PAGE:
I sometimes think it must be terrible for my poor kids that they don’t have a mom who is more fashionable, worldly or sews kick-ass Halloween costumes. But we all have our strengths. As I’ve mentioned before, I believe we’re all paired up with our kids for a reason, and it’s to share our unique gifts and learn from each other. That doesn’t mean I never need to change, or grow, or learn and try new things — of course I do. And of course, my kids will too.
I saw a quote recently that went something along the lines of: “The cure for insecurity is to realize that you’re comparing your behind-the-scenes footage with everyone else’s highlight reel.” Love that. It’s so true. We can all be a little hard on ourselves, especially when it comes to parenting, focusing on the things we wish we were instead of patting ourselves on the back for all the great things we are.
Really, until they’re older, our kids have no idea we might not be the most fabulous moms and dads on earth. So why not believe it too, for as long as we can?
I wish I were a better cook (so my kids become great cooks), that I knew how to sew, was more physically fit and could be more patient. I yell too much, and my kids probably watch too much TV (and they definitely fight too much). But really, I do think I’m a good mom. I’m pretty sure that you are, too.
Here are three things I think Sean and I do well as parents:
- We read to our kids: Every night, no fail (unless movie night runs late) and our kids completely count on this as part of their bedtime ritual. They love books, and I couldn’t be happier about that. They look at books in the car, even if we’re not going far. They love going to the library. Anna’s favourite school day is library day. In fact, when Anna needs to put in time (or is having a rough day) she will get a stack of books off her shelf and sit in her room and flip through them. I’ve also heard Avery do this in the morning when she gets up too early. Now that Anna’s getting older, we read chapter books to her and I hope she’ll want to share those adventures with us for a long, long time.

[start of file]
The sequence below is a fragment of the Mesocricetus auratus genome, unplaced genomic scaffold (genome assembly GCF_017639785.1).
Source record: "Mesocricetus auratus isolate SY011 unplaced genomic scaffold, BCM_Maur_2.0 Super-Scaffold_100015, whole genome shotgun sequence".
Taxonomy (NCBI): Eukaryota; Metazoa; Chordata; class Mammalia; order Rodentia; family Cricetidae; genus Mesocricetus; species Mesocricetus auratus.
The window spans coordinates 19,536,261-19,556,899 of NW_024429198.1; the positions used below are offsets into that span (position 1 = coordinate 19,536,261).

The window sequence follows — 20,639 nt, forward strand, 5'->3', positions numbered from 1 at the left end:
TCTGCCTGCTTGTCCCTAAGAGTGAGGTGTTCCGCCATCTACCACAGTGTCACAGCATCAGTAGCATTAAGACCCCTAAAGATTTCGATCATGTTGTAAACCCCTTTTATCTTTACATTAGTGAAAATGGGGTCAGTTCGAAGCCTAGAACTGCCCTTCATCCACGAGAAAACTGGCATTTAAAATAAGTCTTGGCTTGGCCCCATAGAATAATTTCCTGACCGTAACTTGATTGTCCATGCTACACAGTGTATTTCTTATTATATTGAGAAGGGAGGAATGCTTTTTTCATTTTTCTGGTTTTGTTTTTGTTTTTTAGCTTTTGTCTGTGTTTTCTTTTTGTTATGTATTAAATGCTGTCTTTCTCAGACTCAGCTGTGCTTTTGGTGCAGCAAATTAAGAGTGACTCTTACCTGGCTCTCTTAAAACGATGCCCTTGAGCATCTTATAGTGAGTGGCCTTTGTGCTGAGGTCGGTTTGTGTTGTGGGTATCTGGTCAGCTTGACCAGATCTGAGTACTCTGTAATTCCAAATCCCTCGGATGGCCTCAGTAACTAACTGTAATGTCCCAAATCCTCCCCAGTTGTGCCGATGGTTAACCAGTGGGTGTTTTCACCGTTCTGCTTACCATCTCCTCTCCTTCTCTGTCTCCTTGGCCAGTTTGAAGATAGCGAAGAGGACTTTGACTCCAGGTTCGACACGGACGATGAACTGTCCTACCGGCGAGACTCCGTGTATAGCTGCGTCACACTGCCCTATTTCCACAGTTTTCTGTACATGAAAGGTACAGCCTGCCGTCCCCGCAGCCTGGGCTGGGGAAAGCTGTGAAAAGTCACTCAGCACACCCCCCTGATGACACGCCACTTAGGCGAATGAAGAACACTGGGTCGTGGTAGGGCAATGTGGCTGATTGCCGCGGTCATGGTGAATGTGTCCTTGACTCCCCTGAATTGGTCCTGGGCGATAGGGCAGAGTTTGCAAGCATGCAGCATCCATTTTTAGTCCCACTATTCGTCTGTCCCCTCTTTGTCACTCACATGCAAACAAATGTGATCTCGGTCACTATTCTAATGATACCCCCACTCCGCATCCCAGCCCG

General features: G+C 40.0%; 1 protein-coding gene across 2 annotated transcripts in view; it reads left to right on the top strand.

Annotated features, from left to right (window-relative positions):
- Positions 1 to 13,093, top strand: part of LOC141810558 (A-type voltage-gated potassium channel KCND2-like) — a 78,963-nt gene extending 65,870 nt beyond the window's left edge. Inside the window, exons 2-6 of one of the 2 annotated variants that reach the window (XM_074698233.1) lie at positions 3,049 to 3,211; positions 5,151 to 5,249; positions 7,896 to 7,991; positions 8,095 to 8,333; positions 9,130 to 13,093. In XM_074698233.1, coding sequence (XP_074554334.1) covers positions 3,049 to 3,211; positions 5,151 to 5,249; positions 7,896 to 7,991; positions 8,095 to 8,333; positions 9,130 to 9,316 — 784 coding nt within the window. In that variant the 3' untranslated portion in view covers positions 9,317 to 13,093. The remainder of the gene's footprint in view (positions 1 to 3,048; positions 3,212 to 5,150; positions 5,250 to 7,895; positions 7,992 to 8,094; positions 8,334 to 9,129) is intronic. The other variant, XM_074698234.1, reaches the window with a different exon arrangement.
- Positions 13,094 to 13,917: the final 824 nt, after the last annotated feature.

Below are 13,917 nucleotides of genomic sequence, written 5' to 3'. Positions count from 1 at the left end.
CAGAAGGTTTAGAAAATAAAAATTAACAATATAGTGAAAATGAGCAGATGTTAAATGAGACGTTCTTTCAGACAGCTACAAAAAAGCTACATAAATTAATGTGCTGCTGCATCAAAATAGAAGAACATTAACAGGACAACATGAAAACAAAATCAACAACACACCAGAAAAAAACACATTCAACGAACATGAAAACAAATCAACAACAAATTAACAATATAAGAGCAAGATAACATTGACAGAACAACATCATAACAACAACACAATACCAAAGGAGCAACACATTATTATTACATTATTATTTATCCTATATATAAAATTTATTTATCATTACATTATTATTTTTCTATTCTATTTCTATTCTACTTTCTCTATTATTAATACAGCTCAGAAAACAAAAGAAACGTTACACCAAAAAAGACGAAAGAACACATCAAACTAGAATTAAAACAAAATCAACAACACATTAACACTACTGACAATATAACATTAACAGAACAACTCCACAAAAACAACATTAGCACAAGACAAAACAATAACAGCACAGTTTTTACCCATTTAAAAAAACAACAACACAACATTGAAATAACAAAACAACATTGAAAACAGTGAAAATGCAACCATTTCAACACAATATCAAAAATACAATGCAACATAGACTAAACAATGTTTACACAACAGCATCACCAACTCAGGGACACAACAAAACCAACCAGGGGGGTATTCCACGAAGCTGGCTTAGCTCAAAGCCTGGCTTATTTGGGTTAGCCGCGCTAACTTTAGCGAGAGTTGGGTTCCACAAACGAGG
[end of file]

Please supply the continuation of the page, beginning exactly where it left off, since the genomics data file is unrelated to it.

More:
- We talk (and listen): I think we’ve set up an environment at home where our kids feel that their voices matter and are heard. My goal here is to ensure that they always, always know that we are here for them, that they can come to us with anything, even if it’s something they’re not proud of. It also helps us understand what they need from us, which is often just someone to listen (and that’s not always easy!). Keeping lines of communication open is going to be so important as they get older, and I hope we’re building a lasting foundation now. I do this thing with the kids at bedtime where I ask what their “high” and “low” of the day was (I heard this on CBC Kids) and hearing about the best and not-so-great moments of their day gives me additional insight into what they like to do, who they play with, or a problem they may have had trouble dealing with. It’s another way of discovering the people they’re becoming and what happens during the time they spend away from us.
- We do stuff together. We’re very involved in the kids’ lives. We both go to their hockey games; we go on fun outings as a family and expose the kids to new experiences; we decorate our house for holidays; we have dinner together most nights; we do homework together; we play games; we talk about our days. We have lots of family traditions that we all look forward to. Sean and I definitely do “divide and conquer” when needed, but mostly, we’re happy to hang out together. I hope, above all, that’s what my kids will remember of their growing up and that they’ll look back fondly on all the things their parents were, not the things we weren’t.
Are your kids environmental crusaders? Have you taught them a love of a sport, instrument or something else you’re passionate about? Do you give the best hugs or make the best lentil soup in the world? Use this space to share what makes you an awesome parent.